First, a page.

Experimental design and architecture firm D*Haus has come up with a shape-shifting house.
Called D*Dynamic, the house was conceived for harsh climatic extremes and can respond dynamically to changes in season and weather.
According to the company’s website, the D*Dynamic adapts from winter to summer by literally moving inside itself. Through a series of clever folding motions, the internal walls can become external facades and the doors can become windows. The movement relies on hydraulics and rails, based on a series of hinges.
In winter, the D*Dynamic begins in a closed square shape, allowing it to conserve energy and heat. However, as the days progress, the house mimics nature by unfolding like a flower.
The unfolding pattern contains eight positions and is based on the work of English mathematician Henry Ernest Dudeney.
In 1908, Dudeney worked out how to turn a perfect square into a perfect equilateral triangle, using three cuts, solving what is known as Haberdasher’s problem.
You may have seen it in one of those deceptively hard wooden puzzles that drive you bonkers (check out the solution in this nifty little gif).
The D*Dynamic gets its movement and shape from the Haberdasher’s solution, allowing the shape to change not just seasonally but also through the course of a day. Sustainable technology such as solar panels and natural ventilation are also used, making the house more eco-friendly.
And if you have always wanted to see a house with its very own life cycle, here is your chance:
David Grunberg, founder of London-based D*Haus, was one of those people who decided early on what to do with their lives.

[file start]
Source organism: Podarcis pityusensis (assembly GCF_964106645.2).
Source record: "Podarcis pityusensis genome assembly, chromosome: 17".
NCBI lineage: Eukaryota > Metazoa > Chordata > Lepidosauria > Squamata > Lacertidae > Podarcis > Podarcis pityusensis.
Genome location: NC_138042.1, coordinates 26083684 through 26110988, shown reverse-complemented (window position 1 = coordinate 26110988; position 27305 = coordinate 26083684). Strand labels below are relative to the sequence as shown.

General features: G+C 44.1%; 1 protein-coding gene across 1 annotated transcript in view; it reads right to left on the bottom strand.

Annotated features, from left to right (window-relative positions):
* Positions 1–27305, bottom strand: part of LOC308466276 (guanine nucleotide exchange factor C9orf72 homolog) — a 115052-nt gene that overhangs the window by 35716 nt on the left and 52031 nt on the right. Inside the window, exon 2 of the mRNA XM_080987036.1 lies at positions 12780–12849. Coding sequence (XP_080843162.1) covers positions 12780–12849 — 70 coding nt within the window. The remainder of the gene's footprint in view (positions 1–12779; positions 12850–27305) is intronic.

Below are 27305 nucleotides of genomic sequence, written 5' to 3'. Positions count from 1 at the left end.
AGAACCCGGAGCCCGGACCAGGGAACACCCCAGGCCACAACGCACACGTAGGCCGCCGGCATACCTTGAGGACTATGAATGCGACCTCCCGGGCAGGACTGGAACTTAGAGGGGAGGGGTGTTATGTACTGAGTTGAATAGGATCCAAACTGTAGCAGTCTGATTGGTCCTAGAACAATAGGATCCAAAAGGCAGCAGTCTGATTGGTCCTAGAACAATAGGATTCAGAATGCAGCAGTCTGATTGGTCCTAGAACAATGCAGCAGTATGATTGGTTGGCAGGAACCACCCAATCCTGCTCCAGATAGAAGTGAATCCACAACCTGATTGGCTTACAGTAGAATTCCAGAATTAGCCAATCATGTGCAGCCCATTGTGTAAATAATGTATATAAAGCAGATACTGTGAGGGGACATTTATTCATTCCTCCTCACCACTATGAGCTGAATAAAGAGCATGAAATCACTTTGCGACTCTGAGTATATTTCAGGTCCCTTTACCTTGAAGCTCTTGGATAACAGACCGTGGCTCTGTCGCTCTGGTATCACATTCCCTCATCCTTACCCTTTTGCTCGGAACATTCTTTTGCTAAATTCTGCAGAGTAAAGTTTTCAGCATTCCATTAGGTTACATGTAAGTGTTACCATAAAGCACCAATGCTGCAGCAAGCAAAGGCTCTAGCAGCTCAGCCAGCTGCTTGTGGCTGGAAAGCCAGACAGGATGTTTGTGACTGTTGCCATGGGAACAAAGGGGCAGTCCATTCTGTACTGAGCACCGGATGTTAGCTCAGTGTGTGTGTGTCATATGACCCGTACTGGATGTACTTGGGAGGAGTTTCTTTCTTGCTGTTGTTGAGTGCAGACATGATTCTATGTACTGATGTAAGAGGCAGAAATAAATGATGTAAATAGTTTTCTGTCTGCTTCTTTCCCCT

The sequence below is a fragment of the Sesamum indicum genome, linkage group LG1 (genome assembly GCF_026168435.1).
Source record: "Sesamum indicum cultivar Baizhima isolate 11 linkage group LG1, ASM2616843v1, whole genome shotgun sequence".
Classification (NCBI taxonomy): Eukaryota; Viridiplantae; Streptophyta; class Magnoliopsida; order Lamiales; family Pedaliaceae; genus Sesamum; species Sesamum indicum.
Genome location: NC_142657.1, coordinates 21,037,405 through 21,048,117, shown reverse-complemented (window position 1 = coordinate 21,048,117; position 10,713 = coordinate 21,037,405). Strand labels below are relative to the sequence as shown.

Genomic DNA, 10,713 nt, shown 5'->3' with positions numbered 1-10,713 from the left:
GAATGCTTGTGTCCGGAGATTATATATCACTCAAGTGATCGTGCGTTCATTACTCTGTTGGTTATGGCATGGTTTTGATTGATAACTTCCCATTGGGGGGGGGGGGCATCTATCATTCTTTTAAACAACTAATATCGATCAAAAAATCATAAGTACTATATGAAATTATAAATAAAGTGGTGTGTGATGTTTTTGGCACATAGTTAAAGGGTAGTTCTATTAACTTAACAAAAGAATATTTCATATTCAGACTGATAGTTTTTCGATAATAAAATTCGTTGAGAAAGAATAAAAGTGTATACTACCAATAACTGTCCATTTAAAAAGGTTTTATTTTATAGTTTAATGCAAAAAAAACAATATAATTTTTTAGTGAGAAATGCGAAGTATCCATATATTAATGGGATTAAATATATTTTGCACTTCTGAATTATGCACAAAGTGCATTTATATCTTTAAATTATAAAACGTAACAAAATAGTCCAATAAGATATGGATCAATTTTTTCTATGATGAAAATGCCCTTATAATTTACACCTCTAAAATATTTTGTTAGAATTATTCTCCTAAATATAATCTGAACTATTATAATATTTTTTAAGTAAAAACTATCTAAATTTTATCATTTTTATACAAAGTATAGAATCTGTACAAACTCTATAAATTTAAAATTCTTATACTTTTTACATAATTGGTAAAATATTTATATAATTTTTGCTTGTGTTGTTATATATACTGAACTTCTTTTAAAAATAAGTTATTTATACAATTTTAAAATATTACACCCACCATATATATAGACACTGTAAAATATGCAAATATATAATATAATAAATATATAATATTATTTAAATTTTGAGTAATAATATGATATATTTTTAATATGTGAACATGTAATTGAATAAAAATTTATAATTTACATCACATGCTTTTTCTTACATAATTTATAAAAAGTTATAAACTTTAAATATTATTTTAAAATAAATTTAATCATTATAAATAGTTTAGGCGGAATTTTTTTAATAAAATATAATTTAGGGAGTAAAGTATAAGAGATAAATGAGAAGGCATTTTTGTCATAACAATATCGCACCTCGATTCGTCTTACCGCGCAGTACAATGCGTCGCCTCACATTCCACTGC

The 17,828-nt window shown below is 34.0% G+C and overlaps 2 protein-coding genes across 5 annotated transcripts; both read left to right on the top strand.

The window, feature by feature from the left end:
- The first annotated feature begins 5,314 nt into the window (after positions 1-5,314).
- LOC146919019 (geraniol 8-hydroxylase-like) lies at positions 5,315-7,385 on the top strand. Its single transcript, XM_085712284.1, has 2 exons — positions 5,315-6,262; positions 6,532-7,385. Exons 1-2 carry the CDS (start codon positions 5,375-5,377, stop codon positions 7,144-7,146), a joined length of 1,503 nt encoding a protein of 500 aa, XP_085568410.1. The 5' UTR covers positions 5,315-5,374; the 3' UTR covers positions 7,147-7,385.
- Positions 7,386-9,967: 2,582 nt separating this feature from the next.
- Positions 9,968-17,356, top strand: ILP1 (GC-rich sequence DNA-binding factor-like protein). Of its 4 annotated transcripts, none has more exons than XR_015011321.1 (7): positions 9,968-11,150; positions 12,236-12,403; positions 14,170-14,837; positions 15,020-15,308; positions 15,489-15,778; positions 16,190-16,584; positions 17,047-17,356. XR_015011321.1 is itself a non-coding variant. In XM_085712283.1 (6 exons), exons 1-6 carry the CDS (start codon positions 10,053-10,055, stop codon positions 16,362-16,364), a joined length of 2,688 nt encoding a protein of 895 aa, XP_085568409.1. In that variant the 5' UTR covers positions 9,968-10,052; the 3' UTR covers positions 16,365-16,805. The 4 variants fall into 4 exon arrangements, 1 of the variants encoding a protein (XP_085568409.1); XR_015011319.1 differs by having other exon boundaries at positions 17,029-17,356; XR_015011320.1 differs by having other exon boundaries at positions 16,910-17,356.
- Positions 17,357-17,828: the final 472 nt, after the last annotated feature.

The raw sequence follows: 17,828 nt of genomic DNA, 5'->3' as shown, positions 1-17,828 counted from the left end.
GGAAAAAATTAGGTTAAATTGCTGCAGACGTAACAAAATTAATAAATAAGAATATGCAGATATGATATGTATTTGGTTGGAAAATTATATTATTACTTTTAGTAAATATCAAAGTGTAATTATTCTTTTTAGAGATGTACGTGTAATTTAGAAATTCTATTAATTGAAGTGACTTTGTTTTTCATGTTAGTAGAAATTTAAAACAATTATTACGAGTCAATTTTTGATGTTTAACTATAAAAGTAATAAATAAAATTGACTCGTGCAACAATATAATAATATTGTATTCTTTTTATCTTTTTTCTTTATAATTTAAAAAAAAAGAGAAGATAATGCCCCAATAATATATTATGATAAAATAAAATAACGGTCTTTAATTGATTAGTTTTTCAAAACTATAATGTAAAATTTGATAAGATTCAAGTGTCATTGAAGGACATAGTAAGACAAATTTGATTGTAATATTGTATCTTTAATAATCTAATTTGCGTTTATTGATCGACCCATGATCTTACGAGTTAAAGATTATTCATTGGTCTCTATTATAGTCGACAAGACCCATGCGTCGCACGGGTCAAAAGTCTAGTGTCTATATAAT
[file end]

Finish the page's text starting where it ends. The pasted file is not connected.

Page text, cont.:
In 1987, Grunberg’s father, Maty, created a table based on the Haberdasher’s solution. The table left a deep impression on the younger Grunberg, who was inspired to study architecture and one-up the old man with Haberdasher houses. Take that, Pops!
Grunberg was later joined by architect Daniel Woolfsen and they have since been hard at work making the D*Dynamic a reality.
In 2014, the pair told The Daily Mail that the house would cost around $AU3.2 million to build, but that they hoped the price would come down to around $AU1.2 million in the near future.
The house still appears to be in the concept stage and raises a few questions for anyone who would actually want to live in it.
Most of us have trouble finding our keys in a non-moving house, so this could spell catastrophe. Furniture is another issue, as the shifting walls may change where you want things, or knock pieces over. Pets might not be too keen on those layout changes either.
Finally, there is the issue of safety. Imagine – you wake up in the middle of the night and your shape-shifting house is on fire. Where’s the door again?
Maybe the UK Housing Code agree, since two years later, the D*Dynamic hasn’t actually been built.
In the meantime, D*Haus is selling smaller products, such as tables and lights, that are based on the same mathematical principles.
More info is available on http://thedhaus.com/portfolio/the-dynamic-dhaus/